The Tesla Semi may still be in its initial production, but the units that have been delivered to PepsiCo are already making a strong statement. If anything, they emphasize the idea that it is possible to adopt a cleaner, quieter alternative to conventional trucking solutions featuring large, noisy, Class 8 diesel-powered semitrailers today.
It is easy to forget that while diesel-powered trucks have been the norm for a very long time, they do come with their own set of inconveniences. In 2021, researchers from the University of Michigan highlighted the issue of noise and air pollution caused by heavy-duty diesel trucks running through neighborhoods in Southwest Detroit. Residents in affected neighborhoods told the media that the presence of large diesel trucks is challenging because they tend to be noisy, and their emissions are significant. Some residents also noted that the constant sound from the diesel trucks had become a stressor.
Such issues are directly addressed by vehicles like the Tesla Semi. Being all-electric, the Semi is arguably the quietest Class 8 truck on the road today, with most of the vehicle’s sound seemingly coming from its wheels. The absence of an exhaust pipe on the Tesla Semi also means that regardless of where the Semi travels, people around it would not need to worry about inhaling harmful substances.
Needless to say, the Tesla Semi is a glimpse of a cleaner, quieter future for the trucking sector. And thanks to the growing number of PepsiCo’s Tesla Semi fleet, the EV community can now get a glimpse of what an electric truck-powered future could be like. Social media posts featuring the Class 8 all-electric truck in action show that the Semi is indeed a very quiet vehicle, and unlike its diesel-powered counterparts, it would likely not be as much of a nuisance for residents even if it travels through inner-city streets.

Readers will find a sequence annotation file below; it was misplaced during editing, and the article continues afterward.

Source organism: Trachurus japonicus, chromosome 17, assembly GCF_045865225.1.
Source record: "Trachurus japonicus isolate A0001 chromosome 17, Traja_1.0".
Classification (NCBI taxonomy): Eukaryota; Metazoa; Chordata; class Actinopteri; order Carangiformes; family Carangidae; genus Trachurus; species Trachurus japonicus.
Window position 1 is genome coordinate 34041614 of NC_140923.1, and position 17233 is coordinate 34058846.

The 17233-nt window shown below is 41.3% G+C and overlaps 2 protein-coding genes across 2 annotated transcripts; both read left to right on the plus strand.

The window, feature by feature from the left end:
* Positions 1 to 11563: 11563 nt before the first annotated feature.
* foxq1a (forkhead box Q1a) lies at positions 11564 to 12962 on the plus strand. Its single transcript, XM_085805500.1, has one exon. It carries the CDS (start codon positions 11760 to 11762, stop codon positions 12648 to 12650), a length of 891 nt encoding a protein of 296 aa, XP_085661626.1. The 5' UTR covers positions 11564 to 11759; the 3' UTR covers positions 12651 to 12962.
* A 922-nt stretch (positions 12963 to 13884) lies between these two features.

The lack of noise and emissions from the Tesla Semi is only the tip of the iceberg for the Class 8 all-electric truck’s inherent advantages. The vehicle is equipped with numerous safety features and driver-centric functions that would likely make the Tesla Semi a great truck to drive, even for drivers who have spent decades operating a conventional diesel semitrailer. Of course, both drivers and operators have to be open-minded enough to try out the Tesla Semi before the vehicle can truly make a difference.
Considering the initial reception of the Semi from PepsiCo and the general public so far, it appears that the enthusiasm surrounding all-electric Class 8 trucks is substantial. This is good news overall. As noted by CEO Elon Musk during the Semi’s first delivery event, after all, trucks comprise just 1% of all vehicles on US roads, but they are responsible for 20% of all US vehicle emissions and 36% of all US vehicle particulate emissions. It is then in everyone’s best interest to change the status quo.
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